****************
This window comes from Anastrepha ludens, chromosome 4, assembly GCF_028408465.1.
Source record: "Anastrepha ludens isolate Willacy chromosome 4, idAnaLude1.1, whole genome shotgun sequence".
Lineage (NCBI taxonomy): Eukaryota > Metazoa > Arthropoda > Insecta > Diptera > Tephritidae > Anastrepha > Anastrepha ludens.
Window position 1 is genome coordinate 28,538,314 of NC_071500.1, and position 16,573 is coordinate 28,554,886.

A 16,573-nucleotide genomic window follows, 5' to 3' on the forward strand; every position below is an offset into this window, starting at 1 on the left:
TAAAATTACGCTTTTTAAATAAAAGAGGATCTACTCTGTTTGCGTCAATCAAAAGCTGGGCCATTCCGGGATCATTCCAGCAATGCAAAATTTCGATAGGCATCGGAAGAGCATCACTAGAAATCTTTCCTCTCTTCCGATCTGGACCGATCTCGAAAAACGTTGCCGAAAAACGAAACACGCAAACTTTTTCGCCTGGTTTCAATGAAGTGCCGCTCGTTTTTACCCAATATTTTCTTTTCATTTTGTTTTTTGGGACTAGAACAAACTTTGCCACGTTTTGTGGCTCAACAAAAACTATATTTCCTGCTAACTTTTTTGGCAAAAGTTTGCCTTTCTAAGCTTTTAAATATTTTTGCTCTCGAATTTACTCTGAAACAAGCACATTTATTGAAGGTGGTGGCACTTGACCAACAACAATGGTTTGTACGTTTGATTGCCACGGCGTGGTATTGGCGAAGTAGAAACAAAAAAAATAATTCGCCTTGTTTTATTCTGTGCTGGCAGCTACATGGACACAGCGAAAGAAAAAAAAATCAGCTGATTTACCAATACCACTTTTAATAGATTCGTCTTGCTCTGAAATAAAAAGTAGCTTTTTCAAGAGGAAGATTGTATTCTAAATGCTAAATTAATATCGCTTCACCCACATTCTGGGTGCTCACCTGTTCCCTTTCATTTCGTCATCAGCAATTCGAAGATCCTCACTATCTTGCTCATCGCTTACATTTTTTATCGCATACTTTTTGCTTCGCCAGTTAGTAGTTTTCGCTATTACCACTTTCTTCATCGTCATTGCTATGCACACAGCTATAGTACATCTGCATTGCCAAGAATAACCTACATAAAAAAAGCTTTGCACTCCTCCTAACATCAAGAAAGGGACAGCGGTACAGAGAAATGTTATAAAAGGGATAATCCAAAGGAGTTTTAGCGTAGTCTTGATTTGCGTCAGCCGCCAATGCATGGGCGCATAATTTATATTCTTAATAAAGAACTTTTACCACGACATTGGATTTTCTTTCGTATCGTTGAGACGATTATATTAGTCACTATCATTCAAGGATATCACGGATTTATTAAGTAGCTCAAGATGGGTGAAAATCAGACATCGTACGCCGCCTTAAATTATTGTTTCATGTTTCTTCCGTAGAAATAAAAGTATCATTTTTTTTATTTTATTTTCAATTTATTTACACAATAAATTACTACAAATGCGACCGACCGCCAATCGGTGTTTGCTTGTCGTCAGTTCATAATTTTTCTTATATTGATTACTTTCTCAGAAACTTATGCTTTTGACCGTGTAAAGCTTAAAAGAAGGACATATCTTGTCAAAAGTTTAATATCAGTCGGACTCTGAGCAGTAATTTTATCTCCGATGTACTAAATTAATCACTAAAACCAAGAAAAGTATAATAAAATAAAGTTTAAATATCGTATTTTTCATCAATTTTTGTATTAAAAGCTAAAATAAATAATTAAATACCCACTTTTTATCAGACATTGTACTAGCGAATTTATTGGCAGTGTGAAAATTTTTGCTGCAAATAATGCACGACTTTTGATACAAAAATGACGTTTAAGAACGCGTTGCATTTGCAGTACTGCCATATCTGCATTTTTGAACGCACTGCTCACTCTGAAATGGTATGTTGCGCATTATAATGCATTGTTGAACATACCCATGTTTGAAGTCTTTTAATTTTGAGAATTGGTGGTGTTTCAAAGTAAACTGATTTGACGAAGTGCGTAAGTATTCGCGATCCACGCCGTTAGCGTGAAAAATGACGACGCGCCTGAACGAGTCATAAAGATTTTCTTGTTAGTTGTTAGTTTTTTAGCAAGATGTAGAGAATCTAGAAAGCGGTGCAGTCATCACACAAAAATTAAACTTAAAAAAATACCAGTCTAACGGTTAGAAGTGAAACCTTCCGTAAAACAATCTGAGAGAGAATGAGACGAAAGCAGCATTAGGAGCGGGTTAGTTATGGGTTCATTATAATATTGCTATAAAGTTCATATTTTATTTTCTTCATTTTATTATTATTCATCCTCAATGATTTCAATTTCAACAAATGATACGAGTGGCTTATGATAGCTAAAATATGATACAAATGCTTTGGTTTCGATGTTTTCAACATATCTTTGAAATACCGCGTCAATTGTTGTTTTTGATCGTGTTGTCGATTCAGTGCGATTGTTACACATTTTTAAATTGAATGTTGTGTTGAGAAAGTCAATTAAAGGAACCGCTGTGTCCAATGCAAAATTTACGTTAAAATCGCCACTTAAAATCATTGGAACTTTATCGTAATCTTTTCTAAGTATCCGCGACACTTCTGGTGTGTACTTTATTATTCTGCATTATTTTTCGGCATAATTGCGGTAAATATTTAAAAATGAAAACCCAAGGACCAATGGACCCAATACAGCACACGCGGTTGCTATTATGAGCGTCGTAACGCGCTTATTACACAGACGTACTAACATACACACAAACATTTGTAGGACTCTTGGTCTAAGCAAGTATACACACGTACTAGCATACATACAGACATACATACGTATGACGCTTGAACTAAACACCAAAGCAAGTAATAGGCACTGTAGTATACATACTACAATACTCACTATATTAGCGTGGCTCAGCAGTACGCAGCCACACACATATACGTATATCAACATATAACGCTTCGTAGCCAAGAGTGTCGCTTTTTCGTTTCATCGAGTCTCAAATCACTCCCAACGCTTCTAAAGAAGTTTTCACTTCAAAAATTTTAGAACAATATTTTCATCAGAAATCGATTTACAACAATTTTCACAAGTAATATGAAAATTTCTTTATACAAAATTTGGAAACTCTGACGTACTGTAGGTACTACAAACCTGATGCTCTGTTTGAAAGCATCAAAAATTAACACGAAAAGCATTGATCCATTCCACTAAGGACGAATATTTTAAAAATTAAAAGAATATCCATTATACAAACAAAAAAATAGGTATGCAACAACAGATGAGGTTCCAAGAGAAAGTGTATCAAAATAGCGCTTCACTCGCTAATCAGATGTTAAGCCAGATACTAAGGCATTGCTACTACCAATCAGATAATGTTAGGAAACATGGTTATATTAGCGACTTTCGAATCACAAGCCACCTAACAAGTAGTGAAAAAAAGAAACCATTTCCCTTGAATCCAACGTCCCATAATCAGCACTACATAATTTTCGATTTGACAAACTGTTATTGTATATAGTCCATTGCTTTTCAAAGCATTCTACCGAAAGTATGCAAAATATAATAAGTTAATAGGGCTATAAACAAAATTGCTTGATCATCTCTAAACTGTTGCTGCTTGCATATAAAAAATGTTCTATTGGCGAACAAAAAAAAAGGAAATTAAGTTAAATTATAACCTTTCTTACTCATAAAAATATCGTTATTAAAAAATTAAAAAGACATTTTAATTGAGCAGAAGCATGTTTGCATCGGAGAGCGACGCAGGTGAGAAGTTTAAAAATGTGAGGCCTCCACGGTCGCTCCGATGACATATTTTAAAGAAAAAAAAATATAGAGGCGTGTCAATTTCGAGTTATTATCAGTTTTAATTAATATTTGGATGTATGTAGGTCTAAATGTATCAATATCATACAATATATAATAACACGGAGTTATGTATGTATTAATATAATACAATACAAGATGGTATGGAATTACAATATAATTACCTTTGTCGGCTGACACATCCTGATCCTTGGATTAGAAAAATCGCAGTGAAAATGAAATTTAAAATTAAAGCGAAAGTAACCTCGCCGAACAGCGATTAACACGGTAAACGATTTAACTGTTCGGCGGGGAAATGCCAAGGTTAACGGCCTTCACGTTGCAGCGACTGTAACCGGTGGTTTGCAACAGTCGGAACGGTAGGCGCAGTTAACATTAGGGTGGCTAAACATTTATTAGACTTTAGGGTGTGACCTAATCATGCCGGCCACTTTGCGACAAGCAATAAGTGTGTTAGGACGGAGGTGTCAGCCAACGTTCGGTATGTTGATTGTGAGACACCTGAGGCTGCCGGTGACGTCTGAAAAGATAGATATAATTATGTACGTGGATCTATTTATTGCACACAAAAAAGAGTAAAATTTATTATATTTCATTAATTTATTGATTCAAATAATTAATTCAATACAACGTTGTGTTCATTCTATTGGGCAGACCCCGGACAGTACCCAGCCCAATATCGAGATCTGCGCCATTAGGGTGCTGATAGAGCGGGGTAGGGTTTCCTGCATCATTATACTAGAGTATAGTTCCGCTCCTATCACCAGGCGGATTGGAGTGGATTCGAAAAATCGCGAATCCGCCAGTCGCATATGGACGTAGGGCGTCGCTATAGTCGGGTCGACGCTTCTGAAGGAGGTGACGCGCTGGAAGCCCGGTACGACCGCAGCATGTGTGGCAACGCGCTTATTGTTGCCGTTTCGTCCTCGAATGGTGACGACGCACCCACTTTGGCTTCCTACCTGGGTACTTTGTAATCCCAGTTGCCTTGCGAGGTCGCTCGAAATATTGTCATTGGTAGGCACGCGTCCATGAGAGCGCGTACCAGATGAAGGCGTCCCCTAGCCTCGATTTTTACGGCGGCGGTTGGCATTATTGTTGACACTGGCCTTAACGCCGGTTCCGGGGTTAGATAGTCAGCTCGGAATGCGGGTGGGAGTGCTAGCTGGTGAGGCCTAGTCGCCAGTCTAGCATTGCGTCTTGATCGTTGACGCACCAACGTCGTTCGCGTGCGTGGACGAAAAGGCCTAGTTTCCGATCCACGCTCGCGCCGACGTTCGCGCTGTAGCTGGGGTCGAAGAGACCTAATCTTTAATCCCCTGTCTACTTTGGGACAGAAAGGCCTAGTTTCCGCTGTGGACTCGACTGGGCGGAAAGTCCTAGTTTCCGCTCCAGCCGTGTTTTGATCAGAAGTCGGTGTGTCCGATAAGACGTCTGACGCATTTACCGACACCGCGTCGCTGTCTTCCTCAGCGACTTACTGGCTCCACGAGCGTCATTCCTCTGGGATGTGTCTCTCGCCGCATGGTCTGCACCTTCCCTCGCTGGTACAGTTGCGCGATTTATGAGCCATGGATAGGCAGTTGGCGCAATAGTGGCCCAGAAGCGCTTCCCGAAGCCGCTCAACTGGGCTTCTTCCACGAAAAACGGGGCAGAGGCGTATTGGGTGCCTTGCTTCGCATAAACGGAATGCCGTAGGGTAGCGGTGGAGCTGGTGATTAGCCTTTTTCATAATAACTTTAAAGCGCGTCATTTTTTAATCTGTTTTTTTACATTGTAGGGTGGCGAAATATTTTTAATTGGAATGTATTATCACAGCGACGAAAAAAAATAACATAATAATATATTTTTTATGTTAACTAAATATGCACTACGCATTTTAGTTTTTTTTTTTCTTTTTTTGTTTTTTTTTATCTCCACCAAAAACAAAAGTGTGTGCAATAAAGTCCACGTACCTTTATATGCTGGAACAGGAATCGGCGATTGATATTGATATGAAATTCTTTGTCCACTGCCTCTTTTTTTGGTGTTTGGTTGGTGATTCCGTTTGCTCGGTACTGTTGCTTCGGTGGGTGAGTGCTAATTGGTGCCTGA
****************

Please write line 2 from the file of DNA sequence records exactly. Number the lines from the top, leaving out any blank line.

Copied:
Source record: "Anastrepha ludens isolate Willacy chromosome 4, idAnaLude1.1, whole genome shotgun sequence".